Magna Charta on Ecumenical Formation in Theological Education in the 21st Century-10 Key Convictions

By Werner, Dietrich | International Review of Mission, April 2009 | Go to article overview

Magna Charta on Ecumenical Formation in Theological Education in the 21st Century-10 Key Convictions


Werner, Dietrich, International Review of Mission


1) Ecumenism as an urgent need in theological education

The basis of the WCC affirms: "The World Council of Churches is a fellowship of churches which confess the Lord Jesus Christ as God and Saviour according to the scriptures and therefore seek to fulfil together their common calling to the glory of the one God, Father, Son and Holy Spirit." In the constitution of the WCC the concern for ecumenical theological education therefore receives a high priority: it is defined as one of the primary purposes and functions of the WCC to "nurture the growth of an ecumenical consciousness through processes of education and a vision of life in community rooted in each particular cultural context" (WCC Constitution para. III). The ecumenical movement from its very beginning and even before the founding of the WCC in 1948 (cf. history of World Council of Christian Education) had a profound impact on the understanding of Christian education in general and ministerial formation for future ministers and priests in particular. If the ecumenical movement as a whole is about strengthening common witness and promoting new forms of the visible unity between churches of different denominational and confessional traditions then the scandal of churches remaining in disunity and using distorted images of sister churches in one's own educational materials and publications needs to be overcome, with foremost priority in the area of theological education and ministerial formation. The strengthening and pursuit of church unity in theological education is a gospel imperative for any church joining in the affirmation of the church as being "one, holy, catholic and apostolic" in its essence (The Nicene-Constantinopolitan Creed [381]) (interdenominational or ecclesial dimension of ecumenical formation). The emergence of interdenominational or non-denominational institutions of theological education in the '50s and '60s which was intentionally supported by the Theological Education Fund (TEF) of the IMC as well as the introduction of distinct courses and curriculum models on ecumenism and the ecumenical movement was a consequence of this ecclesiological insight. The emphasis on interdenominational cooperation in theological education as well as the development of proper teaching materials on ecumenism remains an indispensable and in many places still lacking component of the theological education of pastors and ministers. There is no future for the ecumenical movement as a whole if there is no commitment to ecumenical formation processes in formal and non-formal theological education programmes of WCC member churches. If theological education fails to be guided by an ecumenical vision of a church renewed in mission and service to the whole of humankind there will be a serious shortage in terms of a new generation of Christian leaders, pastors and theological teachers carrying on the ecumenical vision and commitment into the 21 st century and a widening gap and estrangement between the majority clergy and ever fewer experts on the ecumenical movement and ecumenical theological discourse which can already be observed in a number of member churches.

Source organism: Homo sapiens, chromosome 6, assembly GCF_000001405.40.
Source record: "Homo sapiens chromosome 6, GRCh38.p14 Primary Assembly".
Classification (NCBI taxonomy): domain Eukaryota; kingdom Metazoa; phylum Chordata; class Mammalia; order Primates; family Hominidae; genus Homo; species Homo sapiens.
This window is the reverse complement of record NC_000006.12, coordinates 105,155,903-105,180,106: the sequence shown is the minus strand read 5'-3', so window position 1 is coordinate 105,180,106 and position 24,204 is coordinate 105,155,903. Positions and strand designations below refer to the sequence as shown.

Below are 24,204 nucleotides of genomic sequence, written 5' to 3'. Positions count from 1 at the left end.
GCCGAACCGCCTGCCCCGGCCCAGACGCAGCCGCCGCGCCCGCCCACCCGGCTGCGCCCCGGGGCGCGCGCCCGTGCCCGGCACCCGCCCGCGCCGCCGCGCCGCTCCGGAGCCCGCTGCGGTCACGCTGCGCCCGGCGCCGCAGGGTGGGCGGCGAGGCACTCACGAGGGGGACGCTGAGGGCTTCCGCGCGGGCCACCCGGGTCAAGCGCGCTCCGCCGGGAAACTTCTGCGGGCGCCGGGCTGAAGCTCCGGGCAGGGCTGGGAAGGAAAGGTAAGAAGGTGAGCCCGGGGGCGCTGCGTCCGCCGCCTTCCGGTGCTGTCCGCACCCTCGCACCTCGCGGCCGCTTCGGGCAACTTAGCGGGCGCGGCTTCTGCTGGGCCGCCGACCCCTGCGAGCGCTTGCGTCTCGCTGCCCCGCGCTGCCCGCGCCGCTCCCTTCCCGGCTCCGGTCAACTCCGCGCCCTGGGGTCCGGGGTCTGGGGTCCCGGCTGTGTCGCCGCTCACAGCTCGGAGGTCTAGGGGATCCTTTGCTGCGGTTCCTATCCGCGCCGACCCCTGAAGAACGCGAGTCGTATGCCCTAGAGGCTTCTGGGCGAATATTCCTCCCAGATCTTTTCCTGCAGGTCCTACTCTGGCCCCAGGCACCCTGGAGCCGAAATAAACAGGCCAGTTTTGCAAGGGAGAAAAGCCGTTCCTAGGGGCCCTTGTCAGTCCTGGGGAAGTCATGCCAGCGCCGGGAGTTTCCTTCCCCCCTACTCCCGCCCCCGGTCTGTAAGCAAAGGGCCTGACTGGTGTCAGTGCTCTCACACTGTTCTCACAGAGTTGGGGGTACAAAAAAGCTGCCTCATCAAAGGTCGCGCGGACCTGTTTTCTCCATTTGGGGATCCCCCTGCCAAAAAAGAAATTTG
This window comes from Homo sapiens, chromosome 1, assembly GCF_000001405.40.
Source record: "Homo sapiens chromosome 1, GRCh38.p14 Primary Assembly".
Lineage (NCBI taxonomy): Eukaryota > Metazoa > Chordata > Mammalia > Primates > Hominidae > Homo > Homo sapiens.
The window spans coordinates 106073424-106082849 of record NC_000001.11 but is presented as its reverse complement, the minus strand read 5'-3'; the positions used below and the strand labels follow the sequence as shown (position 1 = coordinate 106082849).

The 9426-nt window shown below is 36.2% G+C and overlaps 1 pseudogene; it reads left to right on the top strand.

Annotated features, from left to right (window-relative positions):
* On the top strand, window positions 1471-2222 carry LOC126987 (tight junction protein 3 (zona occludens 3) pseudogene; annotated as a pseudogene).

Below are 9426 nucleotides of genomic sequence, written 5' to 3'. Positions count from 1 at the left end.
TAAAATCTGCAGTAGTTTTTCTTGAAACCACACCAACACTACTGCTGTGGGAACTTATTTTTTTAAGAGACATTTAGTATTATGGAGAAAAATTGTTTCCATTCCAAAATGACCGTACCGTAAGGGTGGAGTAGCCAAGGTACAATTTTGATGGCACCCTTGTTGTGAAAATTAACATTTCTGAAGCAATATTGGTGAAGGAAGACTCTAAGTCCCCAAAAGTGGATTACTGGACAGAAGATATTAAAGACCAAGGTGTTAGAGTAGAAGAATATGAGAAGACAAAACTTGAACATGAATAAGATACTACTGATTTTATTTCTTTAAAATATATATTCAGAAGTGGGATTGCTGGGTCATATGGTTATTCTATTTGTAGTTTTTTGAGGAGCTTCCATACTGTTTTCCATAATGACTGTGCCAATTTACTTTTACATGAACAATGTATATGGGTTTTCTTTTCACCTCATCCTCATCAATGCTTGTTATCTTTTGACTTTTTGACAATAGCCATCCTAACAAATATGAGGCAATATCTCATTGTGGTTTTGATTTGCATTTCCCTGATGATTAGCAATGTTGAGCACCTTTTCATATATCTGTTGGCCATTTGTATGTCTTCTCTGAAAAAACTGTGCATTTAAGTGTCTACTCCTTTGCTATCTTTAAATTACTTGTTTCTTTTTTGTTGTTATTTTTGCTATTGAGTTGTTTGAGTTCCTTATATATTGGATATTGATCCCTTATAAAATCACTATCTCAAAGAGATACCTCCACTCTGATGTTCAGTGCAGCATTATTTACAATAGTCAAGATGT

2) Contextualization of theological education

Ecumenical formation in theological education is guided by the vision of the church truly united and serving the renewal of the human community. Therefore, ecumenical formation reaches beyond the realm of issues of inner church unity in addressing fundamental questions of the human family and the survival of the whole earth. Being inspired by the ecumenical vision of God as the owner of the whole earth (oikumene) as well as the eschatological vision of a new heaven and a new earth, theological education in ecumenical understanding will always try to respond to the pressing needs of social contexts and to be related to issues of human survival both in global and in local environments. Relating theological education to the realities of particular social and cultural contexts, liberating theological education from any captivity of certain social milieus, cultural one-sidedness and spiritual blindness to religious values existing in certain indigenous traditions has been a major emphasis of the WCC in the programme on theological education (PTE) since the sixties (social or contextual dimension in ecumenical formation of theological education).

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